About the only problem I see, if you consider it such, is that a party travelling at a slow speed is making fewer random encounter checks over time than one moving at normal speed. But they still have a minimum of one each day, when bedding down for the night. The increased food use would be the main thing in those cases.

  6. This is very cool! Thanks a lot for sharing!

    What are your thoughts on the resources and how they limit the exploration? Can the party explore indefinitely or are they limited by something?

    The obvious answer is food, but then there is a question of foraging: is foraging or not a meaningful choice (does it have consequence or risk)? If there is not, then party can keeps foraging as they travel and travel indefinitely. If there is a risk (additional encounter checks), then it's worth taking food with themselves and it somewhat limits how far they can.

    The other option are obviously HPs and losing them due to encounters. How fast would they recover? Would the encounters generally make the party lose HPs over time?

    Also, how does player skill > character skill fit into rolling for survival? Unlike searching for traps, it's hard to ask "how do you survive". Are there some meaningful player level choices at this level (e.g. knowing where you have shelters, so you can make decisions about how to travel; doing initial exploration with the goal of finding shelters or setting animal traps for food)?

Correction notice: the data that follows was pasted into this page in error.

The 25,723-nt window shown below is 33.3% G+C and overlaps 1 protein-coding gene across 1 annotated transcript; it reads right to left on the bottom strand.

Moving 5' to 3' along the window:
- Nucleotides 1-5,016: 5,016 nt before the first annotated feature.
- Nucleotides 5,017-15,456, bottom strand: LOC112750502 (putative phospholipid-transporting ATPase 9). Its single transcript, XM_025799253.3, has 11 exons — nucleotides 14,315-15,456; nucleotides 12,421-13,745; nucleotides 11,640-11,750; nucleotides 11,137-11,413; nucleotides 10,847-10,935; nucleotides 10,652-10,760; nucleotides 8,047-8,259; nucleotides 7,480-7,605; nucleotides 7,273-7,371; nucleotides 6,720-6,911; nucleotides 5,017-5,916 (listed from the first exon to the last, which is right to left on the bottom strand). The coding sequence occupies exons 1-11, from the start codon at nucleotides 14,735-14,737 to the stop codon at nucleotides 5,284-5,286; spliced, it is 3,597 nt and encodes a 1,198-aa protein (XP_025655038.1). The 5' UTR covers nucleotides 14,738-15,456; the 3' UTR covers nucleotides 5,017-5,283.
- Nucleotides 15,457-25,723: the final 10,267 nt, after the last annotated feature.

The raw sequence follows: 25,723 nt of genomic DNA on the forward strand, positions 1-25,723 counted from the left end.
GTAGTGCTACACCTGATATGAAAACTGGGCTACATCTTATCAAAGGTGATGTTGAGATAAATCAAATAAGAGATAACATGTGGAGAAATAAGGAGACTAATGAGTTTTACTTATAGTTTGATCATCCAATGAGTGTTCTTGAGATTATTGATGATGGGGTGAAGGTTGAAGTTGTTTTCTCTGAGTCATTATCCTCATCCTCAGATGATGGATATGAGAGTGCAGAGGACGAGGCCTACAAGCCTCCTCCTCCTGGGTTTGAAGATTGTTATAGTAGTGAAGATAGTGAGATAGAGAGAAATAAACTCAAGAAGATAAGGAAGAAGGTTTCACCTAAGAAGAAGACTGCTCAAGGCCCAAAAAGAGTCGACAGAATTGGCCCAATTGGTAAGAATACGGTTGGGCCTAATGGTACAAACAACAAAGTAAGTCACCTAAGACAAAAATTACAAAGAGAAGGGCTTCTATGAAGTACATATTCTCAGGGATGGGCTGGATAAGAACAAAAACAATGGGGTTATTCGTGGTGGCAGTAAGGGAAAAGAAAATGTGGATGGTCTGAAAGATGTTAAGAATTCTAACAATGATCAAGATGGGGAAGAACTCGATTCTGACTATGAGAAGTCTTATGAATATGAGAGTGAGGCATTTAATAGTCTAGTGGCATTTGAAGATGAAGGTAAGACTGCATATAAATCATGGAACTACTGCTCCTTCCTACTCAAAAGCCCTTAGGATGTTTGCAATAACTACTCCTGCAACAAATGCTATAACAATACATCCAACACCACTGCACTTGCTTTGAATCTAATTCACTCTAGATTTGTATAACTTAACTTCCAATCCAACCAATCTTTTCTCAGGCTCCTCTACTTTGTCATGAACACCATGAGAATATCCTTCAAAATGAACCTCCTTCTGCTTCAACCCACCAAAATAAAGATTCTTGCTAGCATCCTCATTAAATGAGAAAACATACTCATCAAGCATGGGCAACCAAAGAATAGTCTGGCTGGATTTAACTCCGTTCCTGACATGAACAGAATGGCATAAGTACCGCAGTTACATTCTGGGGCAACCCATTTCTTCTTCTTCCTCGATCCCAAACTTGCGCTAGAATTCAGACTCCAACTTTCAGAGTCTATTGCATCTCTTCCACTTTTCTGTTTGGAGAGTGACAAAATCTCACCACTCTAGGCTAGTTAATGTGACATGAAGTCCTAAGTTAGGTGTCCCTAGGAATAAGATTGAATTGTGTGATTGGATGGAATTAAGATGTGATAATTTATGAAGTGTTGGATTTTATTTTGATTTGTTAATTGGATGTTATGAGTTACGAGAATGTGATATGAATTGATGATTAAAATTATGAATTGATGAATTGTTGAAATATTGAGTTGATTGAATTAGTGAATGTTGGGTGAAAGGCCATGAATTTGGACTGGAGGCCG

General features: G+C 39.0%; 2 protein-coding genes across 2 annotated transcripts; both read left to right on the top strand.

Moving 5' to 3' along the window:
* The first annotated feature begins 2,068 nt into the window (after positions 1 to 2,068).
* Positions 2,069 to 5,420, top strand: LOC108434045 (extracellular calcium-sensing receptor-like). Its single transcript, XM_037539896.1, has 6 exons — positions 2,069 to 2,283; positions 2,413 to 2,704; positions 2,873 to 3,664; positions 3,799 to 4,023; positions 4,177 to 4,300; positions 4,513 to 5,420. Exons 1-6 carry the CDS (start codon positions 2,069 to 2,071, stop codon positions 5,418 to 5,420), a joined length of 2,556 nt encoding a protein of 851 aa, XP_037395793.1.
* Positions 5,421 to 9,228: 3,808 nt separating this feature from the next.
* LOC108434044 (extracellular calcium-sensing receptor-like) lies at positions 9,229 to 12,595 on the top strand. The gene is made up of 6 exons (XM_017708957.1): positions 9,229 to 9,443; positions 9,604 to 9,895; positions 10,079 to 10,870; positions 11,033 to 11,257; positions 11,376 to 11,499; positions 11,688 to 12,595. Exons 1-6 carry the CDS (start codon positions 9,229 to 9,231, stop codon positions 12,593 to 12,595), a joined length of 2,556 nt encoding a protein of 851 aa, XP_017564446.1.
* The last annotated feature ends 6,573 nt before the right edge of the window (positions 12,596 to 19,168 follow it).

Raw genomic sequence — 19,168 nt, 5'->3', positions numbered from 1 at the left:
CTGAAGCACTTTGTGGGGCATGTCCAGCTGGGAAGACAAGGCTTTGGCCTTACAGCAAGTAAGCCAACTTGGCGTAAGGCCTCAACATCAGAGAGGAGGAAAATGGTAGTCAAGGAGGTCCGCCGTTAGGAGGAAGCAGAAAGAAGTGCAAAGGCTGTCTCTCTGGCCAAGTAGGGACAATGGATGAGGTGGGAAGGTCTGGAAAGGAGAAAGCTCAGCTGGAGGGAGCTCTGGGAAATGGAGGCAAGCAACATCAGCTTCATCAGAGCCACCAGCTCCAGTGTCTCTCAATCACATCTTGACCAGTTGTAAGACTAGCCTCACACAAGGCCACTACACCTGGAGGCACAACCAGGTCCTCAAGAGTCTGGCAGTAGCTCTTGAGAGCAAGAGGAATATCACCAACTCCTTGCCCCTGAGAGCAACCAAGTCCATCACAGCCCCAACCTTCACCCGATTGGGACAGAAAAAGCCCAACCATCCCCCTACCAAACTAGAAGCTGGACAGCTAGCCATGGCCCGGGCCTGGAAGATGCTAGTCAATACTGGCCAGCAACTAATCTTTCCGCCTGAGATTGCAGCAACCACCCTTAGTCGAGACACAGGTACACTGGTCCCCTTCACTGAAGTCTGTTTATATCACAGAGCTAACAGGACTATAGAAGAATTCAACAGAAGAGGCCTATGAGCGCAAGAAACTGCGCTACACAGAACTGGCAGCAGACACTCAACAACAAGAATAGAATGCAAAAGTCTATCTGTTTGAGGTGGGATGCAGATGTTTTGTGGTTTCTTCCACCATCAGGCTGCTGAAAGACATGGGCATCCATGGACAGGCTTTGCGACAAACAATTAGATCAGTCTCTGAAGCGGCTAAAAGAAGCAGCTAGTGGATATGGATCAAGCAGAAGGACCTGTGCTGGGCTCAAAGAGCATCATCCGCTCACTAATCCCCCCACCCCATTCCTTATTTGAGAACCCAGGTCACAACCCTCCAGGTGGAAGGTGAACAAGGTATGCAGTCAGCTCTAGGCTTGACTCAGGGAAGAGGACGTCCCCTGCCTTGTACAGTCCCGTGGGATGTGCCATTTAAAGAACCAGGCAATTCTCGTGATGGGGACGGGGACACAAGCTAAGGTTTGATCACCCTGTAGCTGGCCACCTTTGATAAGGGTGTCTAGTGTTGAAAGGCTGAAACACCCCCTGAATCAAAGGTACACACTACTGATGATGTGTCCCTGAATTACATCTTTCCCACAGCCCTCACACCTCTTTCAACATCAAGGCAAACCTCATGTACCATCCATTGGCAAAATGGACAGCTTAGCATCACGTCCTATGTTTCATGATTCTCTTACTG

7. Filip: Dzień dobry. :)
    My main thought on the subject is that I think a GM should feel free to ladle survival elements on top of their exploration system if they want, but not to mix the two out of a belief that by adding the former, you're getting the latter.

    But if we're on the same page there and you're just wondering how I handle survival as an ancillary set of mechanics, then the main limiters there for my games are food and hit points. Not eating generates increasing levels of fatigue after a day without food, and fatigue can be lethal. In my current campaign the party quickly adopted mules as their main food hauler, so rations aren't really a problem unless something eats the mules (as has happened once, when they ran into a max-HD ankheg ambush). Foraging I have currently as a freebie, but with only a 15% chance of success, while hunting takes a whole day but is guaranteed to feed the party for that day and if successful will add 1D4+2 days worth of rations on top (thus avoiding the B/X situation where the most likely result of trying to survive by hunting is rapid starvation). Ranger-type characters make success in both scenarios more likely. I require an encounter check for hunting, but no extra one for foraging (they already generate one for moving through hexes, and the idea of foraging is that it's "on the hoof", so to speak).